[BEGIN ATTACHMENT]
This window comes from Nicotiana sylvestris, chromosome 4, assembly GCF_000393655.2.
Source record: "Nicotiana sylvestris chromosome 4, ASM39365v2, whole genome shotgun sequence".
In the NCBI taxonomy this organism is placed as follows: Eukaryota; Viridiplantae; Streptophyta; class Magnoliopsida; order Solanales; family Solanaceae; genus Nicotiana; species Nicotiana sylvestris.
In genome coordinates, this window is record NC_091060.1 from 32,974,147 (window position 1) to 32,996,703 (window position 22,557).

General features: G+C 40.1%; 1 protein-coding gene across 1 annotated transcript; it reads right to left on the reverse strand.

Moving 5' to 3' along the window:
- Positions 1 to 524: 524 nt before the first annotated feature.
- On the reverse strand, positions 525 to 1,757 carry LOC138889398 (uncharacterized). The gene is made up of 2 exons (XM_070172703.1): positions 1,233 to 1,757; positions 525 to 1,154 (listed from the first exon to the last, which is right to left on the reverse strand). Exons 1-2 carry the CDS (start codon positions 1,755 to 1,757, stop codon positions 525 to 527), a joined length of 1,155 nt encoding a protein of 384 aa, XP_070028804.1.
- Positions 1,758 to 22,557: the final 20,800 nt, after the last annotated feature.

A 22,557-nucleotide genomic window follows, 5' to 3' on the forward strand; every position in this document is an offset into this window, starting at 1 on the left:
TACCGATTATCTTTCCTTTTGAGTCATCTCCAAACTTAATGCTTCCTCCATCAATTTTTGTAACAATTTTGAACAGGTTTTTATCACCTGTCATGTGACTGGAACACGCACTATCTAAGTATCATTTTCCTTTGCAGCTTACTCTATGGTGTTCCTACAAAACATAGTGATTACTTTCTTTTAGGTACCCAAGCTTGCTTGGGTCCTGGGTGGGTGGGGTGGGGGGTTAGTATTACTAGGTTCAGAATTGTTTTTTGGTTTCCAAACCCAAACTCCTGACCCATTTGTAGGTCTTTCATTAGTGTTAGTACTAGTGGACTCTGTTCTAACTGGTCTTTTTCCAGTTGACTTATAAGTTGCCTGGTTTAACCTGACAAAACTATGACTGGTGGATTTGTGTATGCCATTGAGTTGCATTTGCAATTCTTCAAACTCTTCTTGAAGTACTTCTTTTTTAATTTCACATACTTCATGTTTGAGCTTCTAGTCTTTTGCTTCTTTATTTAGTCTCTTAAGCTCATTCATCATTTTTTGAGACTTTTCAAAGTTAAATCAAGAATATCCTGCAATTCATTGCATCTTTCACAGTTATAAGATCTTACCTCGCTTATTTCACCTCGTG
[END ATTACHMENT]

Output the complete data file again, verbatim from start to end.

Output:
This window comes from Nicotiana sylvestris, chromosome 4, assembly GCF_000393655.2.
Source record: "Nicotiana sylvestris chromosome 4, ASM39365v2, whole genome shotgun sequence".
In the NCBI taxonomy this organism is placed as follows: Eukaryota; Viridiplantae; Streptophyta; class Magnoliopsida; order Solanales; family Solanaceae; genus Nicotiana; species Nicotiana sylvestris.
In genome coordinates, this window is record NC_091060.1 from 32,974,147 (window position 1) to 32,996,703 (window position 22,557).

General features: G+C 40.1%; 1 protein-coding gene across 1 annotated transcript; it reads right to left on the reverse strand.

Moving 5' to 3' along the window:
- Positions 1 to 524: 524 nt before the first annotated feature.
- On the reverse strand, positions 525 to 1,757 carry LOC138889398 (uncharacterized). The gene is made up of 2 exons (XM_070172703.1): positions 1,233 to 1,757; positions 525 to 1,154 (listed from the first exon to the last, which is right to left on the reverse strand). Exons 1-2 carry the CDS (start codon positions 1,755 to 1,757, stop codon positions 525 to 527), a joined length of 1,155 nt encoding a protein of 384 aa, XP_070028804.1.
- Positions 1,758 to 22,557: the final 20,800 nt, after the last annotated feature.

A 22,557-nucleotide genomic window follows, 5' to 3' on the forward strand; every position in this document is an offset into this window, starting at 1 on the left:
TACCGATTATCTTTCCTTTTGAGTCATCTCCAAACTTAATGCTTCCTCCATCAATTTTTGTAACAATTTTGAACAGGTTTTTATCACCTGTCATGTGACTGGAACACGCACTATCTAAGTATCATTTTCCTTTGCAGCTTACTCTATGGTGTTCCTACAAAACATAGTGATTACTTTCTTTTAGGTACCCAAGCTTGCTTGGGTCCTGGGTGGGTGGGGTGGGGGGTTAGTATTACTAGGTTCAGAATTGTTTTTTGGTTTCCAAACCCAAACTCCTGACCCATTTGTAGGTCTTTCATTAGTGTTAGTACTAGTGGACTCTGTTCTAACTGGTCTTTTTCCAGTTGACTTATAAGTTGCCTGGTTTAACCTGACAAAACTATGACTGGTGGATTTGTGTATGCCATTGAGTTGCATTTGCAATTCTTCAAACTCTTCTTGAAGTACTTCTTTTTTAATTTCACATACTTCATGTTTGAGCTTCTAGTCTTTTGCTTCTTTATTTAGTCTCTTAAGCTCATTCATCATTTTTTGAGACTTTTCAAAGTTAAATCAAGAATATCCTGCAATTCATTGCATCTTTCACAGTTATAAGATCTTACCTCGCTTATTTCACCTCGTG